EXPRESSION OF THE IMMEDIATE EARLY GENE ARC WHILE RUNNING ON A WHEEL IS SIMILAR TO WHEN EXPLORING A SPATIAL ENVIRONMENT.

picture of Ingrique Salt presenting his/her poster: EXPRESSION OF THE IMMEDIATE EARLY GENE ARC WHILE RUNNING ON A WHEEL IS SIMILAR TO WHEN EXPLORING A SPATIAL ENVIRONMENT.

Ingrique Salt , Sabhya Kumar, Jim Lester

EXPRESSION OF THE IMMEDIATE EARLY GENE ARC WHILE RUNNING ON A WHEEL IS SIMILAR TO WHEN EXPLORING A SPATIAL ENVIRONMENT.

The mammalian hippocampus is crucially involved in memory and spatial navigation. Neurons across the hippocampus show environmentally specific firing preferences; i.e.: these neurons fire in specific parts of the environment. The sum activity of these neurons is thought to form the basis for a cognitive map. Consequently, it may be predicted that when an animal is stationary in an environment, only a small number of place cells are activated compared to a rat exploring a large environment. Alternatively, the rodent may be evaluating the distance run on a track, analogous to a process of imaging oneself traveling along a track. In this second scenario we would expect a larger number of cells to be activated depending on the number of laps between rewards. To estimate the size of hippocampal CA1 networks involved in these different states, we utilized a technique known as cellular compartment analysis of Fluorescence in situ hybridization (catFISH). This technique can quantify the number of neurons active during a behavioral epoch. Studies using this technique have shown that when rodents freely explore an environment, approximately 40% of neurons in the CA1 region of the hippocampus are activated (Guzowski 1999). To test whether animals actively tracked the spatial distance between rewards we designed several inter-related experiments. First we predicted that if rats receive a randomly spaced (i.e. a random number of laps) food reward, only neurons whose activity was correlated with the rodent’s current location in its box would be activated. Second, we trained rodents to run for a fixed number of laps between rewards (e.g., every 5 laps, every 10 laps, etc). In this second condition, we predicted that if rodents were “mentally travelling a long a track”, then there should exist a linear increase in the number of active neurons. This work was support by the McKnight Brain Research Foundation and NIA grant AG012609.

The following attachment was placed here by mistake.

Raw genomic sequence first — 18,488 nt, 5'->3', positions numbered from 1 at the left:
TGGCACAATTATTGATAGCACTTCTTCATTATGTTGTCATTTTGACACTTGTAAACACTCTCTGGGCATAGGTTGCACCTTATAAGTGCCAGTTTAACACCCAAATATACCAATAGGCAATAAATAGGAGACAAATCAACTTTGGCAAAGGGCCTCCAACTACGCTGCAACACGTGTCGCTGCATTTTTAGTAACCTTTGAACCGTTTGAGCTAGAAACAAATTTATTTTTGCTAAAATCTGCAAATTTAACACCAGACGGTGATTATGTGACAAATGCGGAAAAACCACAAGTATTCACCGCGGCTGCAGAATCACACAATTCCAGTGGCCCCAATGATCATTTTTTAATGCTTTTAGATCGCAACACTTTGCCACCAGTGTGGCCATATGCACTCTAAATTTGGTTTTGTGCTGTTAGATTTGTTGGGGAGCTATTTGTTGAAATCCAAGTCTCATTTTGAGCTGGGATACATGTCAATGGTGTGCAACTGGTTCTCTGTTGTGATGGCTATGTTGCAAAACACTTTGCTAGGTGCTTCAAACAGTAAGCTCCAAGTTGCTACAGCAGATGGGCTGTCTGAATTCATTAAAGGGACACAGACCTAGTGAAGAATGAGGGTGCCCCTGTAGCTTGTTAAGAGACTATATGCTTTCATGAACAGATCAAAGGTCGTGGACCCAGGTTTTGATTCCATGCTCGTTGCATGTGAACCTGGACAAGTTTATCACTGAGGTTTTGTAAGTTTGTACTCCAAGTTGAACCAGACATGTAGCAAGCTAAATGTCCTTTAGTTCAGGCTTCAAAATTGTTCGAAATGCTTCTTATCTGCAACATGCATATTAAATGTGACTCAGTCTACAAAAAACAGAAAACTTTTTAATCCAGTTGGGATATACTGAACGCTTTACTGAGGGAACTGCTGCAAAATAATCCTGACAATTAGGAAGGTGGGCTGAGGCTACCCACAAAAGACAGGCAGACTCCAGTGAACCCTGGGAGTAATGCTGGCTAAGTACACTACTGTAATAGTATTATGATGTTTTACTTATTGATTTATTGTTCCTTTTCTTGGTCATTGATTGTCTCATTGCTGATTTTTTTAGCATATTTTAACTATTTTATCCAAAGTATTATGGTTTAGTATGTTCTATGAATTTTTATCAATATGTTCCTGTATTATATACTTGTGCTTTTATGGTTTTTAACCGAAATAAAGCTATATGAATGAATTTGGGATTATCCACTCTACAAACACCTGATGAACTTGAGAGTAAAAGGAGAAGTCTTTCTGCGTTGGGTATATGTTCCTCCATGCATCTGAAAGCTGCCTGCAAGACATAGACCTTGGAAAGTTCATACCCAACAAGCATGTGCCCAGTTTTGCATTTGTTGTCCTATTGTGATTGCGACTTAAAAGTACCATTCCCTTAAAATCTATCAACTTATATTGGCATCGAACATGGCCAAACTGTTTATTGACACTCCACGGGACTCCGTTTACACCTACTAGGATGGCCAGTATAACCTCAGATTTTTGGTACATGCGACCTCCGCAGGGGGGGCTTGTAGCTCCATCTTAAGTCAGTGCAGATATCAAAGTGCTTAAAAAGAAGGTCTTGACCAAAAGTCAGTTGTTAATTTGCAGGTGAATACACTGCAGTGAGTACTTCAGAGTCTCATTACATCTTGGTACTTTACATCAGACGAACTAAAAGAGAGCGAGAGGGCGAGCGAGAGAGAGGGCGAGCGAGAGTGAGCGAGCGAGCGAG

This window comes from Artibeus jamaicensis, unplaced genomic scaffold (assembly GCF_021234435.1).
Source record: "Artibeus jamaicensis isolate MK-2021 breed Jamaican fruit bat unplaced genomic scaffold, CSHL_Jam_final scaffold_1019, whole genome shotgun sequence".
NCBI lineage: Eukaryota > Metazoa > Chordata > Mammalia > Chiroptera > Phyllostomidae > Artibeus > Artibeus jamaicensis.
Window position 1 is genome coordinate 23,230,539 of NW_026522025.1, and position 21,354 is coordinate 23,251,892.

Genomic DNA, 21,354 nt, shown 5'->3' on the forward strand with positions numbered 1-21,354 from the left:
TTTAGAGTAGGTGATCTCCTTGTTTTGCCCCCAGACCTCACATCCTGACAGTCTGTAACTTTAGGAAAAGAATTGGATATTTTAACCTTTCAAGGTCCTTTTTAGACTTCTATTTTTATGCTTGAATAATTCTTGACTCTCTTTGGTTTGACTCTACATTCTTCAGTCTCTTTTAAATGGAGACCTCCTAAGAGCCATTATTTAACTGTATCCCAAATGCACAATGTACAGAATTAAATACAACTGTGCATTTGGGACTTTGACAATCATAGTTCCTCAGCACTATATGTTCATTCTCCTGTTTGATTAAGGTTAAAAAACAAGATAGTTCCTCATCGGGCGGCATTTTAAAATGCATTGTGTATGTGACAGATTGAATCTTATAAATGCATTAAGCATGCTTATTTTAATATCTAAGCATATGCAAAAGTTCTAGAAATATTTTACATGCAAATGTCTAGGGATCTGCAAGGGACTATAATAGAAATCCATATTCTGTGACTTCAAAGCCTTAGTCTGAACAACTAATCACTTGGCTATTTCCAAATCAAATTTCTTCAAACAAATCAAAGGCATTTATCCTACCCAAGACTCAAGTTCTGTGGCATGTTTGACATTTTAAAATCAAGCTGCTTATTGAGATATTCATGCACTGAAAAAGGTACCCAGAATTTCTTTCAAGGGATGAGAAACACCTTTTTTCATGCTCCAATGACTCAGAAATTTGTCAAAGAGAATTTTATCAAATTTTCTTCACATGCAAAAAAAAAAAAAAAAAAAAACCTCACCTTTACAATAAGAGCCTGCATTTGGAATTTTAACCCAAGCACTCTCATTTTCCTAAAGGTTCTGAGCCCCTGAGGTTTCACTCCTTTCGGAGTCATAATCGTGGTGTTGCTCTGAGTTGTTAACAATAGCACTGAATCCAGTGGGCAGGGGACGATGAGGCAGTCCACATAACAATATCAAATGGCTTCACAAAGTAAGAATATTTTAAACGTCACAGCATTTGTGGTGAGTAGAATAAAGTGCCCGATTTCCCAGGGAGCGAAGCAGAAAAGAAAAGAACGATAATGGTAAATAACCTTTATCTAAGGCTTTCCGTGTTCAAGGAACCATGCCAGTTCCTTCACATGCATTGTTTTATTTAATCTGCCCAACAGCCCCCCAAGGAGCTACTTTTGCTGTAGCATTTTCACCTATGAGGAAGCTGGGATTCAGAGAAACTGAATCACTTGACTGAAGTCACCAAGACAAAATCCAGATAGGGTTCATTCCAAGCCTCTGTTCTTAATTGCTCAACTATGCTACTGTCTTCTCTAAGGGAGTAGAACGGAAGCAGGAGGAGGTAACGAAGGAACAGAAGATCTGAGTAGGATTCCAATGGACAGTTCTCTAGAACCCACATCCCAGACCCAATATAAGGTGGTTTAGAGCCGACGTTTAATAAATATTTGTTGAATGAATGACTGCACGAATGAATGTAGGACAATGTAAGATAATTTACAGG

Conference Home | List of Abstracts | Photo Gallery